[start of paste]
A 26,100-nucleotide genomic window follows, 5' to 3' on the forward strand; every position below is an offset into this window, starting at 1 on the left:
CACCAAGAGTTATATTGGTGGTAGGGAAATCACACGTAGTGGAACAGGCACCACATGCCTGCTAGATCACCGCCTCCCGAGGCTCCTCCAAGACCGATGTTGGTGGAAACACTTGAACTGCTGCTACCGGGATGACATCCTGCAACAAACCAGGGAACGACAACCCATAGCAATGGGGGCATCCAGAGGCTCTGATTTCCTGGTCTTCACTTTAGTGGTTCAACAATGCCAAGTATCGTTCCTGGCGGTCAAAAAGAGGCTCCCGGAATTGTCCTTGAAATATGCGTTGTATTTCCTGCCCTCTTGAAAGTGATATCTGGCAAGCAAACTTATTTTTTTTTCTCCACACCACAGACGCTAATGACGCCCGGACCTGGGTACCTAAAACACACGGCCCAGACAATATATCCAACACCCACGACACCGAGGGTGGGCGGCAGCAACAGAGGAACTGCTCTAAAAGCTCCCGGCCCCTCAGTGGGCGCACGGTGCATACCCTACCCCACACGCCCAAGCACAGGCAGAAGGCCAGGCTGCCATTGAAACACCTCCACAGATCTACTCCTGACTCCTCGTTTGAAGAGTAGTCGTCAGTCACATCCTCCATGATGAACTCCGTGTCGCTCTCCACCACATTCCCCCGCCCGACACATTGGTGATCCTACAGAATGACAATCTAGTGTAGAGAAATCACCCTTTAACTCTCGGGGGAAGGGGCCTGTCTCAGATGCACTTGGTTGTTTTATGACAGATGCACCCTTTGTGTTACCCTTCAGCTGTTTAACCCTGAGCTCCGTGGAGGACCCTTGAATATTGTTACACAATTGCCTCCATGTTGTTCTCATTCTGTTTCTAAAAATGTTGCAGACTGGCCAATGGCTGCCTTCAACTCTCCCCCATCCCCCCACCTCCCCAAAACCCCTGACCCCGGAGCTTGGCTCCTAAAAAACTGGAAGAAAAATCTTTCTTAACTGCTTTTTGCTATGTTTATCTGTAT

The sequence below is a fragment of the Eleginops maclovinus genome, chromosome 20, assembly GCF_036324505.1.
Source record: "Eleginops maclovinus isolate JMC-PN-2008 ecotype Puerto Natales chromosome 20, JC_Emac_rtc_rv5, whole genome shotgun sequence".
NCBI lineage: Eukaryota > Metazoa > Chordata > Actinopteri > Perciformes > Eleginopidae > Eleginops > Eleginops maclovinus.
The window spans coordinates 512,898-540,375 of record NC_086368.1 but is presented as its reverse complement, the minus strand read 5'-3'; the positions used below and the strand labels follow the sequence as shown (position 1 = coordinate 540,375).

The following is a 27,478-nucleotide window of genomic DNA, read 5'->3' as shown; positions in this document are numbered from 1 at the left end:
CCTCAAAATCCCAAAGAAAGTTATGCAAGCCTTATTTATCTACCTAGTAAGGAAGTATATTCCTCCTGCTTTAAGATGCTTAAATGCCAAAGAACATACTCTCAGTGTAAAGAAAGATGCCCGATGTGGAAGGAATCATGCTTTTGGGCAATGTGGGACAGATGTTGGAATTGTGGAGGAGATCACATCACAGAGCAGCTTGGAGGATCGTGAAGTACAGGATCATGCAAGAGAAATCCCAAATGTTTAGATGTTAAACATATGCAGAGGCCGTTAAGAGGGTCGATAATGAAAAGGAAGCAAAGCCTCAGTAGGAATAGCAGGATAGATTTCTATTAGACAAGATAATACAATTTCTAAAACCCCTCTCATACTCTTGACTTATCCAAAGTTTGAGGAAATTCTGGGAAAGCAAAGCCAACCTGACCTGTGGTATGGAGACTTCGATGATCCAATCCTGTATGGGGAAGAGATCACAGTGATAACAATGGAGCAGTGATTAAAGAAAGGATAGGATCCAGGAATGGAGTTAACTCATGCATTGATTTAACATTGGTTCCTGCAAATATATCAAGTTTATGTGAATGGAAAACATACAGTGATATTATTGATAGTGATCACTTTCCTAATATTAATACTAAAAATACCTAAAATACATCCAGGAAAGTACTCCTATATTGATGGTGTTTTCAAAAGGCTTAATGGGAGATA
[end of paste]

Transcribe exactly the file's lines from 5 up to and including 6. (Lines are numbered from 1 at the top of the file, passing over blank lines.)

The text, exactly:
NCBI lineage: Eukaryota > Metazoa > Chordata > Actinopteri > Perciformes > Eleginopidae > Eleginops > Eleginops maclovinus.
The window spans coordinates 512,898-540,375 of record NC_086368.1 but is presented as its reverse complement, the minus strand read 5'-3'; the positions used below and the strand labels follow the sequence as shown (position 1 = coordinate 540,375).